The Last Herring Ship of Devon
Cycling from Torrington to Instow one day I pass a seemingly abandoned fishing vessel. As I approach to get a closer look I notice someone with dreadlocks aboard the craft. I call up to him "Hello! I'm a photographer from the States and didn't know if you'd be alright with me taking pictures of this ship?" "I'm fine with it, but it's actually not mine, he's the guy who owns it" and he points out to the very edge of the outward tide where a man is walking in knee deep mud of what is usually the bottom of the channel dragging a huge rope behind him. "He'll be back in about ten minutes."
"Hey, there's a photographer here wondering if he can take some photos." "Jesus Christ. Well what did you tell him? "I told him he'd have to ask you."
"Hello, do you mind if I take some photos of your ship? I've never seen anything quite like this in the States." "Well, it's on public land so you can take as many pictures of it as you want and I really can't do anything about it. If I was given a pound for every photo that's been taken of it I'd probably be set." He sits down on the bank to take a breath. "Yeah, this is the last herring ship in Devon; all the rest have been sold for scrap metal. I saw it was going up for sale and purchased it. It's a Mark 5 herring craft made in 1959..." He explains that he's begun refurbishing it and is turning it into a 6 bedroom flat for vacation rental. He's a building contractor and this is where he spends his additional time. "I'm Sam, by the way." "I'm Mark, and this is Rich." "Well, I've got to get back before the tide comes in."
Mark walks down the bank and begins climbing the 20 foot ladder tied to the hull of the ship. I follow Rich down to the high tide edge of the sand where I begin taking photos. Rich is scooping buckets of mud out of a small row boat. "So is this what you do for work?" I ask. "Haha! No, Mark is one of my best mates so I just help him out when he needs it. I actually help adults with learning disabilities for a living." "Oh wow, are there specific disabilities you work with?" "It's all types, but mostly autism and Down syndrome." "Is that taxing? I feel like it'd take quite the toll emotionally." "It is. Especially because a lot of them self-harm, like banging their heads up against the wall. It took me a while to get used to that and when I get home I usually don't feel like doing anything but sitting because it uses a lot of mental strength. But it's really fulfilling work."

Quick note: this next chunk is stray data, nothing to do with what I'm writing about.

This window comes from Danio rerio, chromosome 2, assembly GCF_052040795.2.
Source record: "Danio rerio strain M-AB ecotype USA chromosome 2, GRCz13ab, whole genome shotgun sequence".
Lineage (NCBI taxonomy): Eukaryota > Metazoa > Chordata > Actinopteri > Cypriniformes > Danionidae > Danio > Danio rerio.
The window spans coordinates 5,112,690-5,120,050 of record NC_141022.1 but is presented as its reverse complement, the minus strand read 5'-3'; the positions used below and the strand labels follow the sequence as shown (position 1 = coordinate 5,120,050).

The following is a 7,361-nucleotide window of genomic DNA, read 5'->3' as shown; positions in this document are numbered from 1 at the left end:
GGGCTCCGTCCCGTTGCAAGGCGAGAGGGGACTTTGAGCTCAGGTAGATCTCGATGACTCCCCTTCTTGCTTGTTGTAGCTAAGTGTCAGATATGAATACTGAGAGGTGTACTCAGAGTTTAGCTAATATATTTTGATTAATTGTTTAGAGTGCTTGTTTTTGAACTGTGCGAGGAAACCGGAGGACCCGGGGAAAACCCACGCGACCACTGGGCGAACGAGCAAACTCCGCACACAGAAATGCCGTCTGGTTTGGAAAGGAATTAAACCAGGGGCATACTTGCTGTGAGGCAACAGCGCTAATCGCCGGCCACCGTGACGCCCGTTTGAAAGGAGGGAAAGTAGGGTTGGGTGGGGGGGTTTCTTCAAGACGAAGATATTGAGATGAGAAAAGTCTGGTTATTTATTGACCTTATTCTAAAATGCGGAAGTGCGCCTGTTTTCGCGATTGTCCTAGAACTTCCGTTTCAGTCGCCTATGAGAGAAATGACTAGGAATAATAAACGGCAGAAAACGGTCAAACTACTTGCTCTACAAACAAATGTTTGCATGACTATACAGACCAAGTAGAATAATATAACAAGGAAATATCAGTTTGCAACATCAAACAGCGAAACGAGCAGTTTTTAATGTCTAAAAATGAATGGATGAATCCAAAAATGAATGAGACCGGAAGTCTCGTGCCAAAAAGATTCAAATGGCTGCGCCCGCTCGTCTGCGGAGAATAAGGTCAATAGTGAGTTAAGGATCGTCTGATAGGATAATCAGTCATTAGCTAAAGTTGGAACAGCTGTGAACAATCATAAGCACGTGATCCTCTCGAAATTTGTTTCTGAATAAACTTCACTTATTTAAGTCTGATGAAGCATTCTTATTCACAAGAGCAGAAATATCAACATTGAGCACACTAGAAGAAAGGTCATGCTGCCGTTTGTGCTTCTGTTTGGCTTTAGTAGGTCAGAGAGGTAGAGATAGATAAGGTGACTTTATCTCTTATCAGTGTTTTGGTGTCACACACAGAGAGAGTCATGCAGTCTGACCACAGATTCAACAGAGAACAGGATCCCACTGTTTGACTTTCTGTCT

Rich starts ascending the ladder. "Is it alright if I come aboard as well?" "I'll have to ask Mark." A couple minutes later Rich and two feet of dreadlocks reappear over the side of the hull. "He says it's fine, just to watch your step on the deck because it's really easy to slip."
"Ships rust from the inside out," Mark explains while showing me the interior "water gets caught in the rock wall between layers as they assemble the ship and it slowly eats away the steel from the inside." Mark shows how he's removed all the rock wall and is patching any rusted places. He's knocks on the steel. "If it holds a note, the piece is good; but if the sound goes flat it is rusted through somewhere and needs to be patched. So it may not look like we've done a lot, but we've started inside and are working our way out."
"We're going to replace the engine, too, the current one uses a thousand litres of fuel an hour." "So you'll be able to take it out on the water?" "Yeah."
"Go take a picture of the portholes on the other side. Those are the original bronze and brass portholes. Bronze and brass doesn't rust so they are still in great condition. I've polished them up so you can get an idea of how it will look when we're done."
"We're tying down the bow of the ship so it doesn't turn down stream when the tide comes in." Mark points to a crater in the sea bed. They have been moving the ship closer to the shore by micro adjustments. Essentially, they re adjusting the ropes every time the tide goes out and tie it down in different places to allow the ship move itself when the tide rises again.
"It's taken three months to move it one hundred yards," gesturing to the path the ship has carved in the sand "which is why i'm trying to get this tied down before the tide comes back in."
"How long have you been growing your hair out Rich?" Since he was 18.
"This is the vegetable garden," Rich says with a laugh.
After we climb back down to the shore Rich asks "Hey Mark, you want to get a photo of us in front of the ship? For posterity?" "I think that's enough pictures for today." Mark replies.